I’ve always loved the thrill of performance, and at the start I used to get these huge rushes from the shows. I’d be soaring high from all the endorphins, all the energy from delivering this passionate and adrenalised experience. But the problem is you can quickly get addicted to those highs. It was almost compulsive the way I would push myself. I was always trying to be bigger and better, to outdo myself, or break the next world record.
One day in summer 2008, I performed on the Pyramid Stage at Glastonbury, which had been a massive dream of mine. I walked off thinking I should feel amazing, but I just felt empty. Now what? Now I have to find something even bigger to do. It felt like it would never end. I couldn’t understand why my life felt like a race, and why I was never satisfied by my achievements.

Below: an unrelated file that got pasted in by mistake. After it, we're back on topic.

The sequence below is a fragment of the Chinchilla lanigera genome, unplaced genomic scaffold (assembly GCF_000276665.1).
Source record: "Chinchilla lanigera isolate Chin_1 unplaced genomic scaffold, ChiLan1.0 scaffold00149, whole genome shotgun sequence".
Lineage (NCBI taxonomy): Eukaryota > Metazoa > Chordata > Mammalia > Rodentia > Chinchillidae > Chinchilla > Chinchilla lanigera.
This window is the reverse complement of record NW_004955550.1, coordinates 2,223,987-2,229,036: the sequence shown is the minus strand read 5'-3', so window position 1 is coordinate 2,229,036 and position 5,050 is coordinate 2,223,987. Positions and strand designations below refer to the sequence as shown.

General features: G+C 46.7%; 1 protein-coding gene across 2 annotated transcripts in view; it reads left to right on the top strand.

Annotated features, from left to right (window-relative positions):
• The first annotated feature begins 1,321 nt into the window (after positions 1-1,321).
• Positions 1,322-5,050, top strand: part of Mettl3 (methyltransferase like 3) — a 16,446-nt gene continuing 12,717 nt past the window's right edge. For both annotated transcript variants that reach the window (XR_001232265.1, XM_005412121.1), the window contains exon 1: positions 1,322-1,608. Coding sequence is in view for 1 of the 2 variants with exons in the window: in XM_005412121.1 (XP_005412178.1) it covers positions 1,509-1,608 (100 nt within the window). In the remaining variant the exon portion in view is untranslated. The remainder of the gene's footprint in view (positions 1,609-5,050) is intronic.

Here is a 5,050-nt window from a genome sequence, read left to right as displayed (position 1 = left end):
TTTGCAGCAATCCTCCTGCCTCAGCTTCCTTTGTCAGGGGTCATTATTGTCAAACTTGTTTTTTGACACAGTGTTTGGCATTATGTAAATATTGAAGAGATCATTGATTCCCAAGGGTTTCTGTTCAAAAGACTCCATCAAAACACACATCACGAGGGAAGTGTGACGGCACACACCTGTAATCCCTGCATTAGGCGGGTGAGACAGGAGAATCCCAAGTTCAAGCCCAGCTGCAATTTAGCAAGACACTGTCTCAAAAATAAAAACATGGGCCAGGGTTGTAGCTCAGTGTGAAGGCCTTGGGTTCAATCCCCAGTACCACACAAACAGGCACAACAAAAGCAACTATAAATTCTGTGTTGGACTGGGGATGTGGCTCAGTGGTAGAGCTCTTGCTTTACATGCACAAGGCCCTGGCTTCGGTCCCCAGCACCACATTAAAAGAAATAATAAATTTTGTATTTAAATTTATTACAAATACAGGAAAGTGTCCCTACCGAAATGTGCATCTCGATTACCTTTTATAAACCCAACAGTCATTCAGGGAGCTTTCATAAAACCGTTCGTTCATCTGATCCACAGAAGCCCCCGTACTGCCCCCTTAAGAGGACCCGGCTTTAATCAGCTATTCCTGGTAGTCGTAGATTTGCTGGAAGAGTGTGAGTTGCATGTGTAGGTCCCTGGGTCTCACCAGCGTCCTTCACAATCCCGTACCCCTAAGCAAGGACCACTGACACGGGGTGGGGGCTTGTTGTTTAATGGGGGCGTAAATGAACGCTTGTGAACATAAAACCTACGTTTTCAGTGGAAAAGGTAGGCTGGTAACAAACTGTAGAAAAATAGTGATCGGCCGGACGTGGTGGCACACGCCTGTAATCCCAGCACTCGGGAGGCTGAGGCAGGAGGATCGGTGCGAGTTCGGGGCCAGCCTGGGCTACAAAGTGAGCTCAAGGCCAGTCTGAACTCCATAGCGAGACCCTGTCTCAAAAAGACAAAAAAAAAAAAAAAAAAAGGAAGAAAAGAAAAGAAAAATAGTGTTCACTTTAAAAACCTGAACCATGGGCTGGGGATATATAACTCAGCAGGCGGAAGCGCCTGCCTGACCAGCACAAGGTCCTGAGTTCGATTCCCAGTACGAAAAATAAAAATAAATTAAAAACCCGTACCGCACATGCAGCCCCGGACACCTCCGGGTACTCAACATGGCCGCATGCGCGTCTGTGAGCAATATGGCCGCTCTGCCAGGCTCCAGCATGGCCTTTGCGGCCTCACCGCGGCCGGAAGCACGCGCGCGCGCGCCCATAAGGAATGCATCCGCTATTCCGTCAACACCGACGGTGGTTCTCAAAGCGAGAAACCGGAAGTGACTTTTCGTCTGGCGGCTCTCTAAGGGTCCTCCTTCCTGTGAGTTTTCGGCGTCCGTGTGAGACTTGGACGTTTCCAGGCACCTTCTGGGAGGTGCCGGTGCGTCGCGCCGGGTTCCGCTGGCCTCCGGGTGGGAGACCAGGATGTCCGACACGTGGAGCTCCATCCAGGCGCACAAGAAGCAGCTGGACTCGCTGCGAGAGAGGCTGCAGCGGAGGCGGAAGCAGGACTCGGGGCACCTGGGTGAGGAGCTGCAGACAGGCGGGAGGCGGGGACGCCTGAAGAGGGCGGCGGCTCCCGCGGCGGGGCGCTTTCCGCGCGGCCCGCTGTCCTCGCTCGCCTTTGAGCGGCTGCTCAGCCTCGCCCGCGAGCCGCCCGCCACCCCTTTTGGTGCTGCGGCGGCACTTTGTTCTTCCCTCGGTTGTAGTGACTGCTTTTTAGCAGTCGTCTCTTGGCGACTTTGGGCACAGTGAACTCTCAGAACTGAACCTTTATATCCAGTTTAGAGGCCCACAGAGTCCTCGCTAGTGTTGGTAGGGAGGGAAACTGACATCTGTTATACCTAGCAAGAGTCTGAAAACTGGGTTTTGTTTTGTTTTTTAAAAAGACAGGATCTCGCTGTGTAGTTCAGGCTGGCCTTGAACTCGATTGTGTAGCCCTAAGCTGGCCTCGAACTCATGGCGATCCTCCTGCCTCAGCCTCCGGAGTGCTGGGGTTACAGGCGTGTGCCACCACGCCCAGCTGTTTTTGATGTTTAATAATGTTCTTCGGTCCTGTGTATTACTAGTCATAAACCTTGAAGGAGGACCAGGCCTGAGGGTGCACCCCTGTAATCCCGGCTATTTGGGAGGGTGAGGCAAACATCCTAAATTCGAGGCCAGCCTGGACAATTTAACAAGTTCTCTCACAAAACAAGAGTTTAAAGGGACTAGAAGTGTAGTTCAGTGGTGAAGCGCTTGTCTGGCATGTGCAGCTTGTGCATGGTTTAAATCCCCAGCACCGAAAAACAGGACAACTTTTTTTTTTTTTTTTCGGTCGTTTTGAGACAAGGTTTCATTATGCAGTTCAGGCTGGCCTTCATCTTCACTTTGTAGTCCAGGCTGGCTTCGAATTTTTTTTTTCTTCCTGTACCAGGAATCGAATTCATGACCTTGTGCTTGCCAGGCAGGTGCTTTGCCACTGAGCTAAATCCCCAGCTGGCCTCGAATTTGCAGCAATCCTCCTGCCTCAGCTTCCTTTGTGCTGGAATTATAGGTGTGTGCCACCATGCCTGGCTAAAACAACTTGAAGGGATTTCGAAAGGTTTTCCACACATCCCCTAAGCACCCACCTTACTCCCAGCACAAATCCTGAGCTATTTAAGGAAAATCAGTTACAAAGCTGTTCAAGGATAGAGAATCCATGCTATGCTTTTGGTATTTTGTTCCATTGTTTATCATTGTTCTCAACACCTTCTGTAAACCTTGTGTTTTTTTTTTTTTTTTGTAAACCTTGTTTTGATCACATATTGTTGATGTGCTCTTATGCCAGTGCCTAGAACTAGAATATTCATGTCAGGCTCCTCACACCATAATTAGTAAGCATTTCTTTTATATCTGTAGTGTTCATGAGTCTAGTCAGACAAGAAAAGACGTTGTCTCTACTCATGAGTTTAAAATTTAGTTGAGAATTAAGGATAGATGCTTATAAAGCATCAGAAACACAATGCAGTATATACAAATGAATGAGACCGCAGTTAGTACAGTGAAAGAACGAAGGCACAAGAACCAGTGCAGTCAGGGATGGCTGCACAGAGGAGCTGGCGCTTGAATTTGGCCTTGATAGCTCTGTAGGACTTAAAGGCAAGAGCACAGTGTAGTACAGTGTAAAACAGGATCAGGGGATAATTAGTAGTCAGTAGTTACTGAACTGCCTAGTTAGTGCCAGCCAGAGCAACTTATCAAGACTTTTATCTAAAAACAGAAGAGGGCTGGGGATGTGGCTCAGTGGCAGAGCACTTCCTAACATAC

I desperately wanted to create an album of my own, but I spent years obeying the voices in my head telling me I’d fail. In January 2017, in a moment of inspired courage, I vowed to stand up to my inner critic. I was coming off tour to get this album written. But the process of stopping the whirlwind was far more painful than I had imagined.
I made the decision to be open online about my battle with depression, trauma and addiction
I thought it would be easy, but the isolation completely broke me.
In May 2017, after weeks of mixed success trying to write my album, I had a breakdown. My addictions relapsed, and I quickly found myself in a suicidal space.
I didn’t want to live any more. I was fantasising about how I could escape my own life. I was lucky though. Michelle, my wonderful life partner and business partner, could see I wasn’t OK. When she gently asked me what was wrong, I could finally admit how I felt. With her encouragement, I sought help.
By September 2017, I started cognitive behavioural therapy, and after another breakdown in March 2018, I was referred for trauma therapy.